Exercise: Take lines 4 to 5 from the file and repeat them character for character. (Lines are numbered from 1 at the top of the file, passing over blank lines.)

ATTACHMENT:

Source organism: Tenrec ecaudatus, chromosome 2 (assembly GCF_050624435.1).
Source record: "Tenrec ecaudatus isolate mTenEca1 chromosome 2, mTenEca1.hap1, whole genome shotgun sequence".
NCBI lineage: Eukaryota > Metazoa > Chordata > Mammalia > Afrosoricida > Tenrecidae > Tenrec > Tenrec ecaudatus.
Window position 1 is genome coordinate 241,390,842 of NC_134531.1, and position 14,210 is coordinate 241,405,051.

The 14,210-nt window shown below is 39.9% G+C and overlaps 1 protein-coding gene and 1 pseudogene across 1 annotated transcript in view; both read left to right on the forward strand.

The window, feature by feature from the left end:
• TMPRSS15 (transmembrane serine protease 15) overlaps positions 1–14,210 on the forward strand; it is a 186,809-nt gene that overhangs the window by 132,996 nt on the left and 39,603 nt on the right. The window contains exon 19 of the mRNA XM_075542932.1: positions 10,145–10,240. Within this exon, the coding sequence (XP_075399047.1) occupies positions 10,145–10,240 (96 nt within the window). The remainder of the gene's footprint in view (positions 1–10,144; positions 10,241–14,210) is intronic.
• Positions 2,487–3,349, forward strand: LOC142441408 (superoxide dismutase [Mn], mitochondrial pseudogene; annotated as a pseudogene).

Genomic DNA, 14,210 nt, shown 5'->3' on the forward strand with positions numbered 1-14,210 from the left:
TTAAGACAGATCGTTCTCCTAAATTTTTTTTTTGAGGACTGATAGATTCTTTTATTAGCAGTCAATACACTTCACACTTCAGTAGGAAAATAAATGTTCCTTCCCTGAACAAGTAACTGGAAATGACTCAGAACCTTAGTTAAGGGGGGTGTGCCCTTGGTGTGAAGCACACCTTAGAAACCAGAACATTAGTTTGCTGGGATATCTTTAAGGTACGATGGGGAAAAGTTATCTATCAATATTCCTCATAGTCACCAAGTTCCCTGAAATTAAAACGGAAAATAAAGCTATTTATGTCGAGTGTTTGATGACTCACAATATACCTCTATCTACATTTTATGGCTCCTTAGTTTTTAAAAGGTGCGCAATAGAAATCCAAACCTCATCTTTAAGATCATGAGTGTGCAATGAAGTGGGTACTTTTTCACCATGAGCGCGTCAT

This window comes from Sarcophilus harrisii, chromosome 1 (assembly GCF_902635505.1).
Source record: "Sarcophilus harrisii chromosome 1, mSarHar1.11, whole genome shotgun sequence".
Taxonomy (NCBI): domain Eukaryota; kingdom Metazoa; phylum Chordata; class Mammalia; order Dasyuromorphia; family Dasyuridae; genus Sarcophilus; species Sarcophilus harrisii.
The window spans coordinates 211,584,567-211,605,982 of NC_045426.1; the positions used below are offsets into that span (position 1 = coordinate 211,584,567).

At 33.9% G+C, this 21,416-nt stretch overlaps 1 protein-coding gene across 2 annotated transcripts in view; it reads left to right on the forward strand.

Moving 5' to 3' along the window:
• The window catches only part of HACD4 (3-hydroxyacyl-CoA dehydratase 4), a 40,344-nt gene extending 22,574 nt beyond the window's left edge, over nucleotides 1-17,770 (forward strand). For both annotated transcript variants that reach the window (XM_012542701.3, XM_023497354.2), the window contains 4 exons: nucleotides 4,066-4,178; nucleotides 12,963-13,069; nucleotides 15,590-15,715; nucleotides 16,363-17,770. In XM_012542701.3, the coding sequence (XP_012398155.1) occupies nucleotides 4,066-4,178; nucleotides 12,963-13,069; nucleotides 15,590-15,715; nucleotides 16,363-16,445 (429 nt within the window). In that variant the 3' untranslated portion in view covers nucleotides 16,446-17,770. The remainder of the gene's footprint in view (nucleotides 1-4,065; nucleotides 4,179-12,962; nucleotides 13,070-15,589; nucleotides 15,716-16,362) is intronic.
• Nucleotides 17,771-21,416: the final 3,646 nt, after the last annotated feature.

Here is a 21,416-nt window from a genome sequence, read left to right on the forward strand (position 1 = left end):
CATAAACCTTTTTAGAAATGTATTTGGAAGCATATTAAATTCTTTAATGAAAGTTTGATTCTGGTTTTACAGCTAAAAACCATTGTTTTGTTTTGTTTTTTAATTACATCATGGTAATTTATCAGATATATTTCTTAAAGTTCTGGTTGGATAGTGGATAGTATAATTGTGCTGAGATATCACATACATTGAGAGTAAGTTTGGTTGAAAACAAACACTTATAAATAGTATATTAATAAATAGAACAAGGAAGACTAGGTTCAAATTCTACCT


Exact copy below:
Window position 1 is genome coordinate 241,390,842 of NC_134531.1, and position 14,210 is coordinate 241,405,051.

The 14,210-nt window shown below is 39.9% G+C and overlaps 1 protein-coding gene and 1 pseudogene across 1 annotated transcript in view; both read left to right on the forward strand.